I would love to be able to tell you that as an outcome of this crisis the sky looks bluer, the birdsong is chirpier and every day is a day to value. Apart from being very clichéd it just isn’t true. Since Jonny’s return to work I have been in a haze. I am in the house alone and often find myself sitting very quietly, listening to the silence or driving at 20 miles an hour with an irate driver hooting behind me. I am trying to align what we have been through with the world that everyone is living in and yet the puzzle pieces just don’t quite fit. I am walking with friends yet I am apart. I am browsing the grocery store but I am far away in my thoughts. I realize that although in many ways our lives have been on hold these last few months, they have also been moving forward but at a different speed and trajectory from regular life and now somehow these two paths need to rejoin. So if you find me a little detached, thoughtful or quiet I think it is because I am finally processing what I could not conceive before. I am weeks and weeks behind, in absorbing the experience of the rollercoaster of illness, surgery and recovery, fears, panic and hysterical laughing that you would hear if you ever actually forced me onto a rollercoaster. So thank you for your patience, I know with time the two worlds will fit back together, and when I return, I think this experience will color my view, my decision making and perhaps the sky.
Love and thank you for continuing to inspire me.
posted by Gilly Cannon, Friday, January 20, 2012, 3:15 PM
Dear Family and Friends,
My lovely cousin Janice and Ian, her husband of 11 days were on their honeymoon on the ill -fated Costa Concordia cruise ship, when it hit a rock last Friday. Thank G-D they are both fine and have spent their time since their rescue reuniting with their families and being interviewed by various news media, including a stint on the BBC.
Ian describes how, in the dark they had to use a rope to find their way down the outside of the listing ship. I cannot imagine how frightening that must have been or what flashed through their minds during that 6 hour period. During that time, adrenaline kicks in and the brain and body move into survival mode without processing too much. But in the weeks and months ahead they will face the challenges of coming to terms with their experience, thinking about all the “what ifs” and recovering from a very traumatic ordeal. Our love, thoughts and prayers will be with them as they do.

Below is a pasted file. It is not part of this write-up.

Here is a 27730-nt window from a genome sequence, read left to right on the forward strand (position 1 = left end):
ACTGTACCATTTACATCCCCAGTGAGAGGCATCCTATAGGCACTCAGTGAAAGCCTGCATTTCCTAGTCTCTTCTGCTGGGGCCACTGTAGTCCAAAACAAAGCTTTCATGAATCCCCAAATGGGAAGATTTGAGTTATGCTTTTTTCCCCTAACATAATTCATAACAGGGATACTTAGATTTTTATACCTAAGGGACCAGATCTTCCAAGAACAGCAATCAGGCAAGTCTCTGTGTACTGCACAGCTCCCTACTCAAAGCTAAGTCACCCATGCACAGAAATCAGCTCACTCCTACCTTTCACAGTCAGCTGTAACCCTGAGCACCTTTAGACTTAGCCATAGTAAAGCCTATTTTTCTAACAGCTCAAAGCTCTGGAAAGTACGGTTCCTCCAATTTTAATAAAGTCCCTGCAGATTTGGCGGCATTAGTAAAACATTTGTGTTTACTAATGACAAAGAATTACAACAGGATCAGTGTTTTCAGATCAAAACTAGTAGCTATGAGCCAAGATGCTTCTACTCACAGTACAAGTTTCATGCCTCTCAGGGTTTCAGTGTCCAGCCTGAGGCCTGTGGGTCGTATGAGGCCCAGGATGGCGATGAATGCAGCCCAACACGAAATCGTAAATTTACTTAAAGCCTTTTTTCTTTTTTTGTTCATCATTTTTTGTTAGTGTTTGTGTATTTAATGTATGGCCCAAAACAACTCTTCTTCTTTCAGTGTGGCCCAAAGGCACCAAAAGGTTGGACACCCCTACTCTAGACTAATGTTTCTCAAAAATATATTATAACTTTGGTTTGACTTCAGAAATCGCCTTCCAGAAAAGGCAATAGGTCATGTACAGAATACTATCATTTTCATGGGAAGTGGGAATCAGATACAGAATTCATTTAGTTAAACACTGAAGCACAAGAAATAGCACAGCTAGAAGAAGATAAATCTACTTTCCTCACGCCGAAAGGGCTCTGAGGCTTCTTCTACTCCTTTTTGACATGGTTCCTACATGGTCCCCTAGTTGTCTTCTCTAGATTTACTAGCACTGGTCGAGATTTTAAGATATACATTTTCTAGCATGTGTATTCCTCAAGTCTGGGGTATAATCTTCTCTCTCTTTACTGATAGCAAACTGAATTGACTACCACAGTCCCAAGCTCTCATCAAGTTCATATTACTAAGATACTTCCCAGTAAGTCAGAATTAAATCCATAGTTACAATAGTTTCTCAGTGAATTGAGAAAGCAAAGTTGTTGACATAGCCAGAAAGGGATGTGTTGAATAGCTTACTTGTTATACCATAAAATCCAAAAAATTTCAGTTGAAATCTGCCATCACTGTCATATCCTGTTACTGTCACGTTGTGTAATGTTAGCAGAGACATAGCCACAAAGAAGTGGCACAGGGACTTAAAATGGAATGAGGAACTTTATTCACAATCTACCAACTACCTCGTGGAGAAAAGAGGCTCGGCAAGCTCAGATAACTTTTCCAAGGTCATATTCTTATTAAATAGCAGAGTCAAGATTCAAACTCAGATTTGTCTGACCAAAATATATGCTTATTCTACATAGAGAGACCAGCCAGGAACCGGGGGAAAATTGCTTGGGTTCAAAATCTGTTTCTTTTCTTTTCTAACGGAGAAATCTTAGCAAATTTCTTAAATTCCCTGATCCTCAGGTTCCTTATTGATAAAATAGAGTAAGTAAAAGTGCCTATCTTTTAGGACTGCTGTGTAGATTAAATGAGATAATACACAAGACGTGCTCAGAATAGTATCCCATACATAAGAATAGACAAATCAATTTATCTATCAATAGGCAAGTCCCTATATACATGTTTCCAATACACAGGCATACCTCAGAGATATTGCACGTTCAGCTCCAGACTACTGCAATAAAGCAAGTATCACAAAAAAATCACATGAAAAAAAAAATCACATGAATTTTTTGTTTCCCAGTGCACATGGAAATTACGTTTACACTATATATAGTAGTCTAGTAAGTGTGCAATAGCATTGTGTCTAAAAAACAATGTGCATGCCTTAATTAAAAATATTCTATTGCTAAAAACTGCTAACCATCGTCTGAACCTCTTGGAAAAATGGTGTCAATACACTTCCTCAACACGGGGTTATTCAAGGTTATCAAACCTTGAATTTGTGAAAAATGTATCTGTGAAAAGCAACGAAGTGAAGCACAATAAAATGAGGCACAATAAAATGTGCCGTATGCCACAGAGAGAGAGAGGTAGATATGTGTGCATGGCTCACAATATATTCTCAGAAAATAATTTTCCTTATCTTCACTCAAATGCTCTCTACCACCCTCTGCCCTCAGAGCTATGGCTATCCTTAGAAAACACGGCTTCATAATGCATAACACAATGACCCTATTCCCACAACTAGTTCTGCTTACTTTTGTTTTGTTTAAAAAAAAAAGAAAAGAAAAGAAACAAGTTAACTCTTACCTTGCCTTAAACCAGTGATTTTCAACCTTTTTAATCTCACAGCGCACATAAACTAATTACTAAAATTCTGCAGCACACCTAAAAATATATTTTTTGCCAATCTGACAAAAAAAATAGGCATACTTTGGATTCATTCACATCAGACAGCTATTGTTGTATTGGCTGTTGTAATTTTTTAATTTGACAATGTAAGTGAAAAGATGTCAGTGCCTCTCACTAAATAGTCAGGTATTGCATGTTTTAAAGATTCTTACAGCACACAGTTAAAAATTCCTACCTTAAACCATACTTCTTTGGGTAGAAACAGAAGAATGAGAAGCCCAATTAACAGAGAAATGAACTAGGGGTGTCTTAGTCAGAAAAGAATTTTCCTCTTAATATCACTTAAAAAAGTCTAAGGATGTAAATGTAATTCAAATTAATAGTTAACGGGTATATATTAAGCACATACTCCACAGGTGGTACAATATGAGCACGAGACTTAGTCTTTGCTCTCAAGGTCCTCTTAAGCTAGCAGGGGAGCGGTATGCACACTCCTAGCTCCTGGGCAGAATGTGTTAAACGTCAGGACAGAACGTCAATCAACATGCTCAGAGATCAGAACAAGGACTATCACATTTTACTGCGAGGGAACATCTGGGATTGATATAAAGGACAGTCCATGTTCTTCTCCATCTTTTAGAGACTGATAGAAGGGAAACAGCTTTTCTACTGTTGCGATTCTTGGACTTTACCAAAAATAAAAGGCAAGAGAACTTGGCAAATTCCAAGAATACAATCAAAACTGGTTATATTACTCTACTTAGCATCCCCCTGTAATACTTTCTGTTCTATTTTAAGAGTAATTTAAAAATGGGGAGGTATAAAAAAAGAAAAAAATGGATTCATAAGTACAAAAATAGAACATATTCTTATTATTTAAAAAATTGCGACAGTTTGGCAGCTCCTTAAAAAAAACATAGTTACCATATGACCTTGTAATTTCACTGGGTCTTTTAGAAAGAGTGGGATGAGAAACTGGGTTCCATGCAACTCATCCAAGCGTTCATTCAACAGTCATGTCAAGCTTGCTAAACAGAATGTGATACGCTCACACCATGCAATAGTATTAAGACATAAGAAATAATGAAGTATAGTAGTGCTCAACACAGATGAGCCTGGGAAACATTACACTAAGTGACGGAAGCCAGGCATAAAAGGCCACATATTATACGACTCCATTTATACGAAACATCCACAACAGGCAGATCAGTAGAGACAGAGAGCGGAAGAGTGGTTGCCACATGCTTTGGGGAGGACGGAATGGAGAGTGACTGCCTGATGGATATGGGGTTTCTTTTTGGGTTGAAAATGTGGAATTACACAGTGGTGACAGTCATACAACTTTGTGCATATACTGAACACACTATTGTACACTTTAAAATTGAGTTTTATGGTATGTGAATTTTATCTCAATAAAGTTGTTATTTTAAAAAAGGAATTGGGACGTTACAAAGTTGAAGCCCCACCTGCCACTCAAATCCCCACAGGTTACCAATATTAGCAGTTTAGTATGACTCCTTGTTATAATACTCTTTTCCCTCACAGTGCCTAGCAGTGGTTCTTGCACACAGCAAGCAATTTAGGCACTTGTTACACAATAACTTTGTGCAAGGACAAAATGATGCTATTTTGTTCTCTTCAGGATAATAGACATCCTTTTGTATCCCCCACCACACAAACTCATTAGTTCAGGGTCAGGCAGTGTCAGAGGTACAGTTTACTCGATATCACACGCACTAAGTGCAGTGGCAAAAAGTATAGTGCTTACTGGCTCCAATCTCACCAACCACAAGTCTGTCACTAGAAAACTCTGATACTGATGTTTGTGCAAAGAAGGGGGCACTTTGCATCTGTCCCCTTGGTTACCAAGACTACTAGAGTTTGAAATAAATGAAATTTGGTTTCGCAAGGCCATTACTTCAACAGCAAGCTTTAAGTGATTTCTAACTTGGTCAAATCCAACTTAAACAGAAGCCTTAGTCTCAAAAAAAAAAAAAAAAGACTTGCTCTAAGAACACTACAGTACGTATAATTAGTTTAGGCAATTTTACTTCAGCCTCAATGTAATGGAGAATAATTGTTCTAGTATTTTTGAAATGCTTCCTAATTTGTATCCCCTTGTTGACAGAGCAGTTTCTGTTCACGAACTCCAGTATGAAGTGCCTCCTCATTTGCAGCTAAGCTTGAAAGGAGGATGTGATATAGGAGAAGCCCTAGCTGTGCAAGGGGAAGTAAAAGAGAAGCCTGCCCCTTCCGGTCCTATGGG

During a medical or life threatening crisis, putting one step in front of the other is all that you can do, indeed what you must do to ensure that you and your loved ones’ chances of a successful recovery are as great as possible. As the imminent danger recedes the opportunity to replay the scenario and ask the “what if questions” become more dominant. The time and direction that this process takes seems to be unique to each person and situation, but I am learning that it is, nevertheless important for full recovery. One thing Jonny and I have certainly done since our crisis has receded, is to take stock of what is important to us and to reflect on the small daily things in life that bring us joy.
We have learned that we like being together 24/7 (lucky really); that a beautiful sunrise never ceases to give us pleasure; that PBS has excellent shows from British television (Sherlock, Downtown Abbey, and Place of Execution); that constant, long- lasting friendship is priceless; And that for everything else, there is MasterCard.
As Jonny regains his strength and stamina, managing his and others’ expectations of what he can accomplish day to day, week to week, mentally and physically, has become more important. As one of my very wise friends told me, “Remember that as far as you swim out, you must also swim back.” This is such an intangible challenge. How far do you push yourself so that you accomplish more each day, while not overdoing it? There is no guide book for this piece of recovery (or any other piece actually). Only being finely- tuned to your body’s cues gives you parameters and then of course you have to listen to and act on them!
Jonny’s most important milestone this week was having a full day without taking any Tegratol at all. (The drug he has been on since the emergence of his trigeminal neuralgia 3 ½ years ago.)His body finally has a chance to function again without the side effects and his love -hate relationship with this drug has, hopefully, come to an end.